This Is Not A Film
Time Out says
If this is a film then director Jafar Panahi is breaking Iranian law. He’s always been a socially conscious filmmaker and in 2009 his outspoken solidarity with Iran’s green revolution landed him a six-year prison sentence. With a particularly vindictive twist of the knife, the courts added a 20-year ban on writing and directing to his jail term. Panahi shot this in his Tehran flat while under house arrest, waiting for an appeal verdict. An ‘effort’ is what he calls it in the credits, claiming (ahem) to be merely an actor – and therefore sticking to the letter of his ban.
Another way to describe it is as a brave act of resistance from a man who refuses to be silenced. His (non-) film even comes to us cloaked in a tale of great escape: it was smuggled out of Iran on a USB stick hidden inside a cake.
So what is it exactly, if it’s not a film? Well, there’s not much in the way of plot. We meet Panahi in his kitchen, in front of a digital camera, talking to his lawyer. ‘Don’t get your hopes up,’ she warns. ‘So I should pack my bag?’ he says with a wry, pained smile (he’s already spent three months in prison). The conversation reminds him of an incident from his film ‘Mirror’, which he puts on the DVD player. A little girl of five is meant to be playing a kid with a broken arm, but she’s in a huff: ‘I’m not acting anymore!’ she storms, ripping off her fake cast. Panahi watches intently – it’s unbelievably moving. Like her, he says with disarming simplicity, he wants to throw off his cast.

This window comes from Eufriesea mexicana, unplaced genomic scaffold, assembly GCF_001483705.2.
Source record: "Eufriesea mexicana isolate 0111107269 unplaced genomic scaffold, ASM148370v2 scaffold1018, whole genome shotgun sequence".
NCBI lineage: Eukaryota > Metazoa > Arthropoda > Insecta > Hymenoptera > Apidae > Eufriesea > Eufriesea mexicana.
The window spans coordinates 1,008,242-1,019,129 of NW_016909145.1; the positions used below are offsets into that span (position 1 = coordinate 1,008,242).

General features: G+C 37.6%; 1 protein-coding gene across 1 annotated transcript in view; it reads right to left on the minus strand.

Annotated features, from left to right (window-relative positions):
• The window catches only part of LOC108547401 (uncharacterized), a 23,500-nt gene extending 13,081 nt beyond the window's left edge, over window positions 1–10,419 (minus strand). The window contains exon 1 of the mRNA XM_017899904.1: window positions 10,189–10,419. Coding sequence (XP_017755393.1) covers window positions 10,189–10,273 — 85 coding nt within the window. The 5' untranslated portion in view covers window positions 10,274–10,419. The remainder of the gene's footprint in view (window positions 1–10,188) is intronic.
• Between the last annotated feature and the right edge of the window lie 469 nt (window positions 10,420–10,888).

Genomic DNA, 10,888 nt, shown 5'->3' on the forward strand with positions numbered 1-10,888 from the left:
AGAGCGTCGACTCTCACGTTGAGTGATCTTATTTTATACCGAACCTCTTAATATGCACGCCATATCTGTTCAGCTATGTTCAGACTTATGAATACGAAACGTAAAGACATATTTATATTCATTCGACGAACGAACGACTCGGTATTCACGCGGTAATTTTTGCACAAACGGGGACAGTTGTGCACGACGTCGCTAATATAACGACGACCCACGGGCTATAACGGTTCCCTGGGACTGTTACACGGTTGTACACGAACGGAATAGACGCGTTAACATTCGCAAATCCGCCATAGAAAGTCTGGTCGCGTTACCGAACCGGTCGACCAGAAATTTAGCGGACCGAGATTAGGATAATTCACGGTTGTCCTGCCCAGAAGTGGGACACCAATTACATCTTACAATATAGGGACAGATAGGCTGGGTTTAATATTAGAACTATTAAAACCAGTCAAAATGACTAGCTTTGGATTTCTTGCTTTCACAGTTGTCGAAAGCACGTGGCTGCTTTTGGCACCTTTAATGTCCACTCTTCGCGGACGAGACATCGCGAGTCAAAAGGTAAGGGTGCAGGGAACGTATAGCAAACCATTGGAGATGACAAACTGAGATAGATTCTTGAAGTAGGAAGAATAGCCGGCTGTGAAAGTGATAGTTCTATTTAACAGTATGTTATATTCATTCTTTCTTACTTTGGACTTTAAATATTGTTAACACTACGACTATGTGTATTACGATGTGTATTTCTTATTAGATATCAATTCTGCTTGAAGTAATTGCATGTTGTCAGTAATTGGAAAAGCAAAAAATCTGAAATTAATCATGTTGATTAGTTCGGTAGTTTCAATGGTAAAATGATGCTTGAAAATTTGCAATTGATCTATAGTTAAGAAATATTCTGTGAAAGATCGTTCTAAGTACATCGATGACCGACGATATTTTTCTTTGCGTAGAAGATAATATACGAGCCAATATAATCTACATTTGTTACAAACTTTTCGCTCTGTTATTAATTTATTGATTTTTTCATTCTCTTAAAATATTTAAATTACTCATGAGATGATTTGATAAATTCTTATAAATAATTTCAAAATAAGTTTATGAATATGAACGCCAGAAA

Next, Panahi phones his filmmaker friend, Mojtaba Mirtahmasb, to come over – he’s got an idea. If he’s not allowed to direct his most recent script, he’ll bring it to life by talking through it. And like a man possessed he snaps into action, scuttling about his flat, using masking tape to block the set on his rug. What a waste: here’s a filmmaker in his prime resorting to make-believe directing in his front room.
But Panahi won’t be stopped. He’s constantly pointing the video on his iPhone at whatever’s in view. And when a student covering for the building’s caretaker knocks to collect his rubbish, Panahi is off, following him on his bin round. What’s worth mentioning is how unexpectedly funny a lot of this is. You haven’t seen a scenery-chewing, scene-stealing supporting role until you’ve seen Igi, Panahi’s four-foot long iguana, slithering diva-like into shot.
As for Panahi, I could watch him for hours. With his film, its title, with his dignity and strength of purpose he mocks the stupidity of the regime’s censorship. An Iranian film won the Best Foreign Film Oscar this year for the first time. Film or no film, they should have awarded Best Director to Jafar Panahi.